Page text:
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Ryerson pro-lifers hope to sue student union for denying club status, but need $20,000

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TORONTO, June 10, 2015 (LifeSiteNews) -- A Ryerson University student pro-life group needs to raise $20,000 by mid-July to sue the Toronto-based university’s students’ union for refusing to grant it official club status last year.

The Ryerson Students’ Union (RSU) rejected a request by Students for Life at Ryerson (SFLR) for club status in November 2014.

According to an email sent at the time by RSU President Rejean Hoilett, the SFLR was denied status because the RSU “opposes…groups, meetings, or events that promote misogynist views towards woman and ideologies that promote gender inequity, challenges women’s right to bodily autonomy, or justifies sexual assault.”

RSU’s board of directors then unanimously rejected the pro-life group’s appeal of the decision in February 2015.

Now, the newly formed pro-bono legal defence group Charter Defence Foundation (CDF) is poised to sue RSU, says Calgary-based constitutional lawyer Carol Crosson.

“I don’t know if there has ever been a case where students on a campus have been so blatantly discriminated against based on only their social viewpoints,” she told LifeSiteNews in a telephone interview.

SFLR is being “punished” for holding views that the RSU has categorized as “misogynist, as justifying sexual assault. I mean, those are such offensive reasons.”

But CDF won’t initiate the legal action unless it has $20,000 in hand to cover court costs should the student litigants lose, said Crosson. “In Ontario, litigation is very expensive.”

The group needs the money by mid-July, because the lawsuit should be launched before “the student union changes hands in the fall,” she said.

Carter Grant, vice president of Students for Life at Ryerson says, “Our ideal situation is we launch this lawsuit and the students’ union comes back and says, ‘Here’s club status,’” giving SFLR, which currently has ten members and an executive of three, the resources it needs to “bring the pro-life message” to Ryerson, including offering help for students facing crisis pregnancies.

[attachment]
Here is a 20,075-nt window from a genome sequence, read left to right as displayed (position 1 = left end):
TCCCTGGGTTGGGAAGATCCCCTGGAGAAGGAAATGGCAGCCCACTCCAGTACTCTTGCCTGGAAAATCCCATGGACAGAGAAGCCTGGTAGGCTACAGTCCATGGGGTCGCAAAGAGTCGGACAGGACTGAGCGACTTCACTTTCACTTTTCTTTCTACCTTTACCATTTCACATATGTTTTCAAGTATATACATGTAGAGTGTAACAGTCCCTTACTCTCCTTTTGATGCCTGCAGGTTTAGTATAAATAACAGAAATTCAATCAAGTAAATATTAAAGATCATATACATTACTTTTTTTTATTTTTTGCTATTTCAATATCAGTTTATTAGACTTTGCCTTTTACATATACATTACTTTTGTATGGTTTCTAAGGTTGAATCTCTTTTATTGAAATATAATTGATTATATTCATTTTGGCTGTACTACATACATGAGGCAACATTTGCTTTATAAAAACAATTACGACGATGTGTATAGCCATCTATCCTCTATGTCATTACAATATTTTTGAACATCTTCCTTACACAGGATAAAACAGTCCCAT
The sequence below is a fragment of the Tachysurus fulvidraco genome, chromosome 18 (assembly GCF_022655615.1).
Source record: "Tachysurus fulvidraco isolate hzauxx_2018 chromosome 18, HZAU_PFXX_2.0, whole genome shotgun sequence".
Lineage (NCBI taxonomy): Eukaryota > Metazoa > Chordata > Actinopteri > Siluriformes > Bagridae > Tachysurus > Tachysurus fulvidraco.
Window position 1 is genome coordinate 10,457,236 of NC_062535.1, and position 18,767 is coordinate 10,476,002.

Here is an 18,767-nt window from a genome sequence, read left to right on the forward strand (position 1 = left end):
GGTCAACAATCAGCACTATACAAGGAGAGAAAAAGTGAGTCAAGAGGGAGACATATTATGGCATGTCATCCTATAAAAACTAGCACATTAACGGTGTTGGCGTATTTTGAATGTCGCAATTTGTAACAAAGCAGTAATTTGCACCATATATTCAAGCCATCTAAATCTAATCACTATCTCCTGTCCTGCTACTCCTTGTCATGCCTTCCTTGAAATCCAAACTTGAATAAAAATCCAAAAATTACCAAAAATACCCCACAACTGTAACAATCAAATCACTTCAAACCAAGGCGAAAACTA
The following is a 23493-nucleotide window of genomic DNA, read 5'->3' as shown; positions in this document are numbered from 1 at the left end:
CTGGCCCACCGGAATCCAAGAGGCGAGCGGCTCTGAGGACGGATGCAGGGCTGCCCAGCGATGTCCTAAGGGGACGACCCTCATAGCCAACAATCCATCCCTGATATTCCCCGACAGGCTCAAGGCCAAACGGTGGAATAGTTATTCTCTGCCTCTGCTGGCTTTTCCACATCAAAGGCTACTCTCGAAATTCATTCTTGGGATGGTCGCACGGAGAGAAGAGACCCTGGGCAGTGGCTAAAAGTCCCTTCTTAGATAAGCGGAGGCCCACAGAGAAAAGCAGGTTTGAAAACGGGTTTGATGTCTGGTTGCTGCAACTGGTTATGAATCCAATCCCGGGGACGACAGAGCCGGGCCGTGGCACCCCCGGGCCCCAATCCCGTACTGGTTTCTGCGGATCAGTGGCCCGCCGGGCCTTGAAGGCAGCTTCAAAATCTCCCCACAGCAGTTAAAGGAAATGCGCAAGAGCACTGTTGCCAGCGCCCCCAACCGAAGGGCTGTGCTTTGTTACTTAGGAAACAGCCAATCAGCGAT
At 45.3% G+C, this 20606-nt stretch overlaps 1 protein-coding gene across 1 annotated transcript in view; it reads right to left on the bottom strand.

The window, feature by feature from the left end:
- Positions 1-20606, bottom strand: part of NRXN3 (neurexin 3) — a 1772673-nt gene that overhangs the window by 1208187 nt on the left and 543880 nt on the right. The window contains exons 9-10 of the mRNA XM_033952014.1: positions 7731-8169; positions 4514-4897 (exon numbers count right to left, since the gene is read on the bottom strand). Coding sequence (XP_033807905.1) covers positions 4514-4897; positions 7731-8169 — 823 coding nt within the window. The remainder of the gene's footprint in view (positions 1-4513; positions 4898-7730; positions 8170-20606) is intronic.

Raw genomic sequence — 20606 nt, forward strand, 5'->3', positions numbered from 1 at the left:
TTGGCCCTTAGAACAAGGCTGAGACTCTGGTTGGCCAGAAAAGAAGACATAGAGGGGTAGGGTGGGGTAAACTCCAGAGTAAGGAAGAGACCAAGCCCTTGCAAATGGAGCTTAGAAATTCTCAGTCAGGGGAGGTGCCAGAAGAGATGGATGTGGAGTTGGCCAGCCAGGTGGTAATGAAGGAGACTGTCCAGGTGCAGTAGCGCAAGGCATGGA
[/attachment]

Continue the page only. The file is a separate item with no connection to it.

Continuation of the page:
RSU’s implied accusation that SFLR promotes misogyny or justifies sexual assault is “confusing” and “disconcerting,” says Grant, a third-year business student. “We’re upset” because SFLR events and indeed, anything about the group “doesn’t suggest any of those things,” he told LifeSiteNews. And despite SFLR asking for clarification, RSU never explained its reasons for denying the group status, other than Hoilett’s email.

Pro-life student groups have been trying since 2003 to get official recognition at Ryerson University. The biggest benefit of official status would be funding, Grant pointed out. A lesser benefit would be freedom from red tape that hampers an unofficial group’s day-to-day operations.

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The Charter Defence Foundation was formed in the last few months by a group of people who “would like to see more representation for the constitutional rights of people across the country,” Crosson told LifeSiteNews.

In these kinds of cases, “people don’t get a financial settlement or damages” so to offer pro-bono legal services “emboldens” potential litigants to come forward.

The Ryerson lawsuit, if it proceeds, will be CDF’s first action, Crosson said, adding, “This is part of a fairly systemic problem in Ontario on campuses.”

According to a press release by the National Campus Life Network, a similar suit brought against Carleton University by student pro-life group Lifeline had to be abandoned because of legal costs.

“These students are courageous, they’re dedicated and all they want is the right to hold a particular viewpoint and to be treated the same as every other student on campus, to have the right to form a student club,” Crosson told LifeSiteNews.

“If these students win, it means a win for all pro-lifers. It means that other students in Ontario will have a legal leg to stand on when their universities and student unions treat them unfairly. It means that bureaucrats in other arenas will take notice that pro-lifers are not easy prey.  Let’s help these students win.”

Information on donating to the lawsuit is available at charterdefence.com.

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